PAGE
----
These are some of the reasons most people relapse, in no particular order:
- Withdrawal symptoms
- Unresolved mental health issues
- Toxic or troublesome people in their lives
- Stressful environments
- Poor self-care practices
- Toxic relationships and intimacy
- Isolation or boredom
- Uncomfortable emotions
- Stressful life situations
Also, some drugs are more addictive than others and have different relapse rates. For example, less than 20% of those in alcohol addiction recovery stay sober for a year. A study showed that more than 90 percent of people treated for opiate addiction relapsed after drug addiction treatment. The first-year relapse rate among people who abuse heroin is between 80-85%.
Other drugs with high potential for relapse include cocaine, methamphetamine, Xanax, and Valium.
Recognizing the Warning Signs
For recovering addicts and those around them, recognizing the warning signs of relapse is critical, especially in the early stages of relapse. Some warning signs are behavioral, while others are physical. It’s essential to learn effective coping strategies to handle these triggers appropriately to prevent a setback.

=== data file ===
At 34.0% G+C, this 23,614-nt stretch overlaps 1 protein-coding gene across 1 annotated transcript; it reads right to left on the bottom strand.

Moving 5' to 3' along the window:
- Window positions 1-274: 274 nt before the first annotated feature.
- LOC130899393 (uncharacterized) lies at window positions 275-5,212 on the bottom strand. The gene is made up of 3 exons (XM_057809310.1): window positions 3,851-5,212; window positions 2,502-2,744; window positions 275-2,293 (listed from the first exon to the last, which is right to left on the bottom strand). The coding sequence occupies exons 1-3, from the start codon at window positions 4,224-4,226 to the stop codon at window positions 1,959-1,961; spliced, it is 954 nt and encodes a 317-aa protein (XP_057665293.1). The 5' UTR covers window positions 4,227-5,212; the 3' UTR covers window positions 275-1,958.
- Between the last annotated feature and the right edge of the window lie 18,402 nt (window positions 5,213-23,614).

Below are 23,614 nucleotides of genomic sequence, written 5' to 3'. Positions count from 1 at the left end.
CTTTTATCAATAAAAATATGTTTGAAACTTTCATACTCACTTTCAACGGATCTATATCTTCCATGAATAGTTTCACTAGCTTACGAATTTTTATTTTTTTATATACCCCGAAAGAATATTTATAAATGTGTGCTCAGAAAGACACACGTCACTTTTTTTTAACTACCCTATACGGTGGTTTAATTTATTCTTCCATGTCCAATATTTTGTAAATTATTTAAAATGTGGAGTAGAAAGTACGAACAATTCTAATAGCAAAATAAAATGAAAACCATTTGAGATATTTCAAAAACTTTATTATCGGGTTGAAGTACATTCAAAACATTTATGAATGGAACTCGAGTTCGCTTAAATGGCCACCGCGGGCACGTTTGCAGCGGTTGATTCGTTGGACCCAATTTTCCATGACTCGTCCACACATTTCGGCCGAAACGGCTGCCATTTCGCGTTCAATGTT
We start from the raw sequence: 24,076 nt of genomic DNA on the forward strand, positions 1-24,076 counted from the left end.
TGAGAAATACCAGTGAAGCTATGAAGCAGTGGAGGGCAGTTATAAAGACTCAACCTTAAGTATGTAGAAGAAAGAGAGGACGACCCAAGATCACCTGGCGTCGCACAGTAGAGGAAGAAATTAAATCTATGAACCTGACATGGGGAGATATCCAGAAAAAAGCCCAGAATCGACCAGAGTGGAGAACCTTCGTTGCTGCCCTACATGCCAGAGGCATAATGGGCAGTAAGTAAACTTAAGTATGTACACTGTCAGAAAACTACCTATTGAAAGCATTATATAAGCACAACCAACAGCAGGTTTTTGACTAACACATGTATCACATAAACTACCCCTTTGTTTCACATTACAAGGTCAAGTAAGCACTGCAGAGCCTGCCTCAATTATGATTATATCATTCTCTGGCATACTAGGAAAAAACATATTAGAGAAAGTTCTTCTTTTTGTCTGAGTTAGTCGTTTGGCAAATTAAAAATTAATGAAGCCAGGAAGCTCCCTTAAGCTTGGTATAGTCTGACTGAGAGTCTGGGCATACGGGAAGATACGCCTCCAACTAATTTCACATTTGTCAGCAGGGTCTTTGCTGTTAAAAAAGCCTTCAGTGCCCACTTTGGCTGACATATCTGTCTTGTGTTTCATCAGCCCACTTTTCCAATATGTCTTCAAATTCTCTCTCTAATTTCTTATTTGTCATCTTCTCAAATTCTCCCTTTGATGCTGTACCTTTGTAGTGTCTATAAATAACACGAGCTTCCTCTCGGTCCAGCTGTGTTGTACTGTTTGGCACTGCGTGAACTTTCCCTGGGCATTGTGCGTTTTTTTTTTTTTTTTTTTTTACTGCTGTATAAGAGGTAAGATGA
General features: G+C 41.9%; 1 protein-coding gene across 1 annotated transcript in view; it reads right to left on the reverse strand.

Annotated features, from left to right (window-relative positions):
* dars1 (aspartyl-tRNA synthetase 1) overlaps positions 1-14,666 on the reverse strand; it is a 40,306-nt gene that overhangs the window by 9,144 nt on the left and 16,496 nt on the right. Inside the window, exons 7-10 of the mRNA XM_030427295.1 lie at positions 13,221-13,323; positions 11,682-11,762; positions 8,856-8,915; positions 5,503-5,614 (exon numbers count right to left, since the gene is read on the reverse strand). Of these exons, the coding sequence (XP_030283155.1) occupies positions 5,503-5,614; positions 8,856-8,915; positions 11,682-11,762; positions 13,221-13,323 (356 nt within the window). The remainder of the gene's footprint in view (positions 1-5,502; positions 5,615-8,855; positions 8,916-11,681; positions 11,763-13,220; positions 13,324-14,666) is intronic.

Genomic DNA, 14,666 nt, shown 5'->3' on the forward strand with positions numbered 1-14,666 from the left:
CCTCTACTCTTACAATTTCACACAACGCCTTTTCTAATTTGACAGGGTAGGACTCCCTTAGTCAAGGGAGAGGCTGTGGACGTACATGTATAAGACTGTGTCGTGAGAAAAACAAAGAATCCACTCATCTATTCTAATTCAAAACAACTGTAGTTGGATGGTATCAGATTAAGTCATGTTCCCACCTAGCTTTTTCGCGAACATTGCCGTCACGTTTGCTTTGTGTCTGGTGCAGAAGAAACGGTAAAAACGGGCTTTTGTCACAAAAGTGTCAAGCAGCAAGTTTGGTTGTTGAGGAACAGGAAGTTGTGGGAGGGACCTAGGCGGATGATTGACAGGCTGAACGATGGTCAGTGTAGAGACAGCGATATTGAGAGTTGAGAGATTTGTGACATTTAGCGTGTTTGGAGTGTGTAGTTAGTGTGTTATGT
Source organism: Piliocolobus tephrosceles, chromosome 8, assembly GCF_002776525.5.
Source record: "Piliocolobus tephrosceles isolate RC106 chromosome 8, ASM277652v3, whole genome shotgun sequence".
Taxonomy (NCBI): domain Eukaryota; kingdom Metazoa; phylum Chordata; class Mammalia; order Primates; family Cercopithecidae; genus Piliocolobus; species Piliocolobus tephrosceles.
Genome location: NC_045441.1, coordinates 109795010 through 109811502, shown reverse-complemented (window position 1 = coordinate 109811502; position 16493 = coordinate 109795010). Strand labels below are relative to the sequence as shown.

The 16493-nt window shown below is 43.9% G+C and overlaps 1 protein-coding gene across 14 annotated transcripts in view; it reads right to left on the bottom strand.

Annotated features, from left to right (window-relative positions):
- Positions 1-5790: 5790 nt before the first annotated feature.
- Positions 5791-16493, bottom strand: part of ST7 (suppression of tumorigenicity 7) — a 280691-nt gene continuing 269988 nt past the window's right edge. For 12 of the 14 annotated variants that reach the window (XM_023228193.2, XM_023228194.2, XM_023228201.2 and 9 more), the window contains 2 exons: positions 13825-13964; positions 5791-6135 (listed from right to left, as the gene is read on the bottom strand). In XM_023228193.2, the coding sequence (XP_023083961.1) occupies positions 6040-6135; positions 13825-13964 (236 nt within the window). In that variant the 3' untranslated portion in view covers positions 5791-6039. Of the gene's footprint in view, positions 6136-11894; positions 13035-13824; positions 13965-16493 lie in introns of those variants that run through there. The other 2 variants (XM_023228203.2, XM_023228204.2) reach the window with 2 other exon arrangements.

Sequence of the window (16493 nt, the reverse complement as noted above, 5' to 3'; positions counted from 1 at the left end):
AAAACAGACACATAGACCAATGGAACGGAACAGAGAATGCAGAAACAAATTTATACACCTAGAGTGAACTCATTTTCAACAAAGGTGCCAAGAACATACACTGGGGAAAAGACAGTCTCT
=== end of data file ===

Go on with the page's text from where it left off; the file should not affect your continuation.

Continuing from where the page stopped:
Common signs of addiction relapse include:
- Intense drug cravings
- Drastic mood changes
- Depression, anxiety, and destructive thoughts
- Secretive behavior
- Denial of triggers
- Impulsive decision-making
- Returning to old habits, routines, or social groups
What Happens If I Relapse?
Generally, relapses are relatively common, and how you manage them is paramount for your long-term recovery. Depending on your relapse, there are multiple options available. Like someone with a chronic disease would do, the first thing is checking in with your healthcare provider. Last, check with your former therapist to see if you might need a more extended addiction program to feel more stable and ready to face relapse triggers around you.
Some people might benefit from attending an aftercare rehab program that offers some structure after completing rehab. Another option would be to consider moving into a halfway house or a sober living facility. These are more long-term options for those in addiction recovery.
Instead of panicking and thinking that treatment failed, it’s essential to be proactive when relapse occurs.
Here’s what to do if you relapse:
- Analyze the events around the relapse: Think about what happened that led to the relapse in the first place to prevent future setbacks.
- Determine if this was an isolated situation: If this is a unique and isolated event, find the way to recommit to recovery by seeking support from peers in recovery, support groups, 12-step programs, or your therapist.